Essentially, this requires adjusting working practices to suit young talent, and many progressive organisations are doing this to attract the very best employees and maximise productivity. Businesses keen to get ahead with mobility must put a straightforward strategy in place from the outset. Full training should be given and policies drawn up to make sure team members using mobile devices do so appropriately, maintaining the security procedures and usage guidelines that would be expected of office-based staff. 

Proper planning is required 

There are various benefits to going down the mobile office route - deskspace cost-savings for one - and mobility is now making a real impact on how businesses operate, as staff increasingly enjoy the flexibility of working from home. Conferencing and information sharing is no longer restricted to staff being present on-site, with video meetings enabling occasional face-to-face contact, allowing everyone to ‘touch base’ and helping to ensure agile operations run smoothly. 

Tools such as Google Drive Mobile allow multiple team members to collaborate on projects at the same time, making suggested edits in real-time rather than sending drafts of documents back-and-forth via email. Applications like DeskTime or RescueTime can also help boost productivity and ensure everyone keeps on track. 

However, full consideration must be given to adequate data requirements and the right mobility platforms in order to guarantee your transition to a mobile office is seamless and in line with business goals. It’s imperative to do your research and discuss options with multiple service providers before rushing into decisions - getting a broad range of opinions from those in the know can help you maximise your mobile journey. 

Weighing it up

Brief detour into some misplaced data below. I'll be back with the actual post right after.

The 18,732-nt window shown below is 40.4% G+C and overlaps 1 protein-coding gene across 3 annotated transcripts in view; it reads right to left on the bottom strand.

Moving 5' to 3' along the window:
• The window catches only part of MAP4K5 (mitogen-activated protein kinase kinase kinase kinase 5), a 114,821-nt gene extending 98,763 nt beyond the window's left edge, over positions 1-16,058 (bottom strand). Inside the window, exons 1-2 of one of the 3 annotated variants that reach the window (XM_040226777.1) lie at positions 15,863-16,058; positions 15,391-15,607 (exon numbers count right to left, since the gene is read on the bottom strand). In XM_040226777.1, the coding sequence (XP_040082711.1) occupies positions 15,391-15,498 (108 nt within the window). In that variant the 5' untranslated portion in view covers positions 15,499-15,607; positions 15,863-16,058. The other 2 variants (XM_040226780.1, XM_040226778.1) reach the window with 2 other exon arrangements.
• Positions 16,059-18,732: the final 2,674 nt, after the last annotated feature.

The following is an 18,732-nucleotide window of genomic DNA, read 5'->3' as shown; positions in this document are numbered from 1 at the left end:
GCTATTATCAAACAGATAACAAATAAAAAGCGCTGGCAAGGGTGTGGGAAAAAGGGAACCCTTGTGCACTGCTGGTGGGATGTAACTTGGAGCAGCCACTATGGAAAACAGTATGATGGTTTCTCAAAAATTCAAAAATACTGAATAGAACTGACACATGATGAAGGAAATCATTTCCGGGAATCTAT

Not being able ‘keep an eye’ on everyone and be sure that operations are running as efficiently as possible, is one obvious potential downside to mobile working. There is a risk that mobile workers hide behind their mobile devices, perhaps not working at optimal levels, somewhat coasting along because they don’t have to worry about face-to-face confrontation. 

On the flipside, rather than being skeptical about slacking, it’s also important to remember to offer support to remote workers rather than them being out of sight, out of mind. With some figures reporting that the US mobile workforce now stands at 38%, counselling services have been set up to offer emotional support to mobile workers

There is an argument that remote working lacks the personal touch, which can be detrimental to operations, while mobile workers can also find it difficult to switch-off, constantly in work mode because it’s so easy to stay connected. This, invariably, leads to burnout and time off due to stress. 

Thus, it’s crucial to ensure that your mobile team work sensibly; if you see them regularly editing documents or replying to emails late at night, you should discuss this with them and make sure they’re not feeling overloaded. If this is the case, the quality of work is bound to falter, so it’s not worth sitting by and letting them get on with it. They’ll appreciate you taking care, and will feel even more motivated to do a good job while maintaining their work-life balance. 

It’s also advisable to conduct fairly regular real world meetings, fostering good relations and ensuring that your mobile team actually feels, and acts, like a proper team rather than isolated individuals. Going mobile is certainly growing in popularity, but touching base in person will always be beneficial. 

Image Credit: GaudiLab / Shutterstock

Ross Howard
Ross Howard is the IT Editor at Insights For Professionals who deliver global news and thought leadership around business.